Barbarians at the gate

Blogging has been a bit sporadic of late because, while I CAN walk and chew gum at the same time, at this time of year maintaining my position as both Pembrokeshire’s top gardener and political blogger is a bit of a challenge.

I can’t think what excuse the author of that other website has to offer, but I know he’s into tennis so he’s probably practising moving his head from side to side in preparation for Wimbledon.

The election of Cllr Tony Brinsden as vice-chairman of PCC – breaking a 20-year IPPG monopoly – has led to much speculation as to which members of the ruling group failed to toe the party line.

A mole tells me that, at their secret group meeting, despite the claim that IPPG members are never told how to vote, Jamie Adams instructed them to support whoever they pleased as long as it wasn’t Cllr Brinsden, who he described as “treacherous”.

I must admit this is an aspect of the former detective chief inspector’s character that he has kept well concealed.

With four candidates, the voting was a protracted affair and any sadness felt when Cllr Pearl Llewellyn was bumped out on the first round was soon forgotten when The Voice of Johnston was eliminated on the second.

Ken’s demise left Cllr Brinsden and Cllr Lyn Jenkins to fight it out.

With one absentee from each side, the number of councillors present at the meeting were: IPPG 30, opposition 28.

This was further complicated because the opposition includes Cllr Alison Lee (unaffiliated) who, as well as being a Cabinet member, is a close friend of Cllr Jenkins.

So at 31-27 things didn’t look good for the “treacherous” Brinsden.

In fact, following several recounts, he came through by 29-28 with one spoiled ballot paper which means that at least two members of the ruling group disobeyed the Leader’s orders.

It could actually have been more because, as so often, it is not known which way the Tories (IPPG-lite) jumped.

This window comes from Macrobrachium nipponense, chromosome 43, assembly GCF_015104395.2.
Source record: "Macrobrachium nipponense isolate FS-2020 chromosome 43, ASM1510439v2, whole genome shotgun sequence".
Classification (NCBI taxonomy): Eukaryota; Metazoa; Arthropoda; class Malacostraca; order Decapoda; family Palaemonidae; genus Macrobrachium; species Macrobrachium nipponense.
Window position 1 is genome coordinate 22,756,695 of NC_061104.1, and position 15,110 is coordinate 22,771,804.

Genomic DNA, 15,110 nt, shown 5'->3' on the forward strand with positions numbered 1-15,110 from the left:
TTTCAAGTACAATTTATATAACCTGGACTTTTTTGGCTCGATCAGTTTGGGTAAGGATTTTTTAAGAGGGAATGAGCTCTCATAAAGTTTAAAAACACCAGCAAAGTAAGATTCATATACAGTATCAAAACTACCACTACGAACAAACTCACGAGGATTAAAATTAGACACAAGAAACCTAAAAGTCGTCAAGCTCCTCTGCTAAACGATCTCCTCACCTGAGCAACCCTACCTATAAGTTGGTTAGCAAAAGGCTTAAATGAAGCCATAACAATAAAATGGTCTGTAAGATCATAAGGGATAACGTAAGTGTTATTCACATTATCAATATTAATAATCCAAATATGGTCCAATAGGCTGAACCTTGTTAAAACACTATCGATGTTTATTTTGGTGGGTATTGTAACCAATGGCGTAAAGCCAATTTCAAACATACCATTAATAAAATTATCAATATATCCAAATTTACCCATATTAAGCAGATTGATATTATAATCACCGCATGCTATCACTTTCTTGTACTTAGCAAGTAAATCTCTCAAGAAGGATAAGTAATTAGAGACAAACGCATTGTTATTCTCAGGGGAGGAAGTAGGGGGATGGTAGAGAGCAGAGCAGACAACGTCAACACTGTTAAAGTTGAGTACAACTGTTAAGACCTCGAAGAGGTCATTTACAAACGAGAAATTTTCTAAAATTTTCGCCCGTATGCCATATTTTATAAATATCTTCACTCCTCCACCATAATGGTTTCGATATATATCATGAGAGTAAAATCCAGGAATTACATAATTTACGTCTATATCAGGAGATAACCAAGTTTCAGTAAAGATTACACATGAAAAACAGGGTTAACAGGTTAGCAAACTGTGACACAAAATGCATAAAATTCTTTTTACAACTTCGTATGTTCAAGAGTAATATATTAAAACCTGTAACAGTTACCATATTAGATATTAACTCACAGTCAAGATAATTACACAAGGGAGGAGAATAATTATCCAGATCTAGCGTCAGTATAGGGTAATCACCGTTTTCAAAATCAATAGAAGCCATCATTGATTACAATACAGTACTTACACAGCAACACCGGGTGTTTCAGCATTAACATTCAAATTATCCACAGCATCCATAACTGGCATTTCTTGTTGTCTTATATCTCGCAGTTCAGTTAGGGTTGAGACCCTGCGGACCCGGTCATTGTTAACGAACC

What is known is that, later in the meeting, the Tories were relying on IPPG votes to ensure they hung on to their scrutiny committee chair (SRA £9,000).

That is because, on a strictly arithmetical basis, the Tories and the Alliance, each with three members, have an equal claim to this chairmanship and a vote of full council is used as a tie-breaker.

Whether some deal was done is not known, but such mutual backscratching is a routine part of the Kremlin’s murky political culture.

What we can say for sure is that any Tory who voted for Cllr Jenkins must have been cancelled out by an IPPG rebel.

Then we have the fact that Cllr Jenkins was nominated by Cllr Guy Woodham (Labour) and seconded by Cllr Stephen Joseph (unaffiliated).

On the assumption that their votes followed their speeches commending her to the council, that requires another two IPPG defectors to balance the books.

Treachery on a large scale, possibly.

Having put so much effort into doing down Cllr Brinsden, it was no wonder that Cllr Adams showed a marked reluctance to join in the standing ovation, as captured by the Western Telegraph’s reporter:

Chamber ovation

Old Grumpy understands that, just before the meeting, Cllr Adams was overheard telling one of his less reliable party members that if Cllr Brinsden won the vote it would be “a disaster”.

That chimes with a conversation I had with an IPPG bigwig the day before when he stressed how important it was for them to elect “one of our own”.

He fell silent when I put it to him that there were two possible explanations for this eagerness to keep the chair under the control of the ruling group: the expectation that a party stooge might give them favourable treatment during debates, or that the Leader’s ability to deliver the chairmanship into the hands of one of his own was an important part of the web of patronage that maintains him in power.